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Recently I was part of a conversation about Rachel Carson’s Silent Spring. The book was published in 1962, so we’re just shy of 50 years since Carson clearly articulated the dangers of DDT and the impact of thinking about a piece instead of the whole. While the United States eventually banned the use on DDT in 1972, the mindset that produced the pesticide is still the dominant approach in agriculture.

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Cedar waxwing nestlingsA non-gardening friend once asked how I could find enough to write about gardening. As any farmer or gardener knows, there’s always something new to discover – a new vegetable variety, an old way to grow fruit, how landscapes can support soil life … We can never know it all.

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For almost 40 years now, MOFGA has worked toward a more local, more organic food system. Not that we don’t think about what happens in other places or parts of the world – after all, we’re all connected. And not that good farmers are not producing quality food using other systems. We’ve worked toward a more local, more organic food system because that’s who we are. We’re based in Maine, and we started as, and continue to be, focused on organic production systems.

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Display at Common Ground Country FairLooking for good national health care? Begin with good local, preventive health care – as you’ll find at the Common Ground Country Fair. Immerse yourself, for example, in the healthful and delicious organic produce at the farmers’ market near the north (rose) gate.

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“Why are some people concerned about genetically engineered Roundup Ready crops?” That was one exam question for my organic gardening class at Unity College, and when I read one student’s response, I laughed out loud: “Because they will come back to bite you in the a--.”

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Picking up my tree order at FEDCO is one of my favorite days of the year, and from the long lines on Friday morning this year, I know that I’m not alone. The sale is a sure sign of spring, but it’s also sending important messages about what kind of food we want.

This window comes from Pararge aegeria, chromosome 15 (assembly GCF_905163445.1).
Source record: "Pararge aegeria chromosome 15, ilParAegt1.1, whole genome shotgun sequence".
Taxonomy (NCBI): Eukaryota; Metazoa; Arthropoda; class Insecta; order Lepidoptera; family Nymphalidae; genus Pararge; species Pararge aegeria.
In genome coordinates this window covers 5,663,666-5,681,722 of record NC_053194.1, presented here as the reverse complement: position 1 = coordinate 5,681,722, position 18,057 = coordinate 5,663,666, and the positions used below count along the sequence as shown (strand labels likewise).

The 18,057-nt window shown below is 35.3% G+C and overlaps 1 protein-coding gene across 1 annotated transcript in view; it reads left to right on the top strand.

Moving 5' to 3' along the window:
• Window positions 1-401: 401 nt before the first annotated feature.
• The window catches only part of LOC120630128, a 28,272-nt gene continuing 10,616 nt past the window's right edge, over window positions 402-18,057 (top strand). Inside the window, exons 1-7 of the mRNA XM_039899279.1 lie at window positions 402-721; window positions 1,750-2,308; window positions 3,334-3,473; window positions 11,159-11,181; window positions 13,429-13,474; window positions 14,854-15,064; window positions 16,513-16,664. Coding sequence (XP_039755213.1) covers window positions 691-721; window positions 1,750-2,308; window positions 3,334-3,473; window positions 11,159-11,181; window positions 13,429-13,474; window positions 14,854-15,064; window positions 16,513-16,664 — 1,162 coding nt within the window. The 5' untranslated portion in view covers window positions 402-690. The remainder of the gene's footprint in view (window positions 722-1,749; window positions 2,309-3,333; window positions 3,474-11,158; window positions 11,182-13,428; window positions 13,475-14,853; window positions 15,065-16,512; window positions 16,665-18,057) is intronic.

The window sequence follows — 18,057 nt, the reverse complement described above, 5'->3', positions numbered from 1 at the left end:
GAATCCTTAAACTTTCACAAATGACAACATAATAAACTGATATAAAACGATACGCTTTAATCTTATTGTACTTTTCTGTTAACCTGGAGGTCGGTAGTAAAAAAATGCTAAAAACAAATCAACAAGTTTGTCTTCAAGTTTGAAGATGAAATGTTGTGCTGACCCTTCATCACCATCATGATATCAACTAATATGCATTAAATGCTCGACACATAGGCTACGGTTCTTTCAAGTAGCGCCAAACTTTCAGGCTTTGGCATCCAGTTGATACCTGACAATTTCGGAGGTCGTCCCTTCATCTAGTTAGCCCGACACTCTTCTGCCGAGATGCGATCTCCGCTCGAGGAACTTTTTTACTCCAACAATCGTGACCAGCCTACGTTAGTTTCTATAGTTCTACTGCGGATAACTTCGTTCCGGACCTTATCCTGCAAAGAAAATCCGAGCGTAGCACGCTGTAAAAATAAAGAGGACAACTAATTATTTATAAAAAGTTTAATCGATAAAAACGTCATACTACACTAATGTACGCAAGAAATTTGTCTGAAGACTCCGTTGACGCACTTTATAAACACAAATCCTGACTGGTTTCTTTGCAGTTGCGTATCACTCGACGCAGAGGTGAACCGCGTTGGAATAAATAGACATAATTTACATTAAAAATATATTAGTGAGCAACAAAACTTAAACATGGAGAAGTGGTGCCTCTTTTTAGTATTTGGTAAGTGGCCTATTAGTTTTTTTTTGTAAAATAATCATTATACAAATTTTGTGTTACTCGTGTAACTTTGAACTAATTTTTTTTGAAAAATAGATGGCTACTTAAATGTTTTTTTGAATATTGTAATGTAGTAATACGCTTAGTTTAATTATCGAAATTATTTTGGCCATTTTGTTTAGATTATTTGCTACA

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In February, a few of us sat down to interview the 34 people who applied to be MOFGA journeypersons this year. Every story and situation is different, but one message came through loud and clear: MOFGA’s support of beginning farmers is making a huge difference on the ground.

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The KISS design principle – Keep It Simple, Stupid – does not translate to farming and gardening. To farm and garden in environmentally sound ways requires intelligence; complexity in planting plans; and observing nature as a working model. KINS – Keep It Natural, Smarty.

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If we were trying to design a system to promote food safety, I don’t think it would look anything like the legislation that’s moving through Congress now. It would focus regulatory attention on the companies that supply most of the food in the country. It would be comprehensive. It would focus on root causes.

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Cycles are so pronounced in our cold temperate climate. Now, in winter, leaves have fallen, blanketing the forest and feeding the soil organisms that hold the nutrients that will later be released to help woodland plants burst forth in spring with renewed vigor, to photosynthesize and gather yet more nutrients to cycle back to the earth.

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My favorite story from Deeply Rooted – Lisa Hamilton's inspiring, beautifully written book – is about retired plant breeder and former farmer Mat Kolding, who was walking through a North Dakota farmer's field one year when disease was decimating the wheat crop. Among an estimated 5 million plants in the 40-acre field, "There was a plant shouting, Here I am! Take me!" said Kolding.

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We are what we eat. That simple truth runs headlong into the complexity that is our food system and into HR 2749, the Food Safety Enhancement Act of 2009, which the House of Representatives just passed.

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Sales of vegetable seed to home gardeners jumped in the past couple of years, and the National Gardening Association anticipated a 20 percent increase in the number of people growing their own vegetables this year. The NGA says that an average home garden can generate more than $1 per square foot in produce, and that U.S. households raise more than $21.6 billion worth of produce from their gardens. This is good.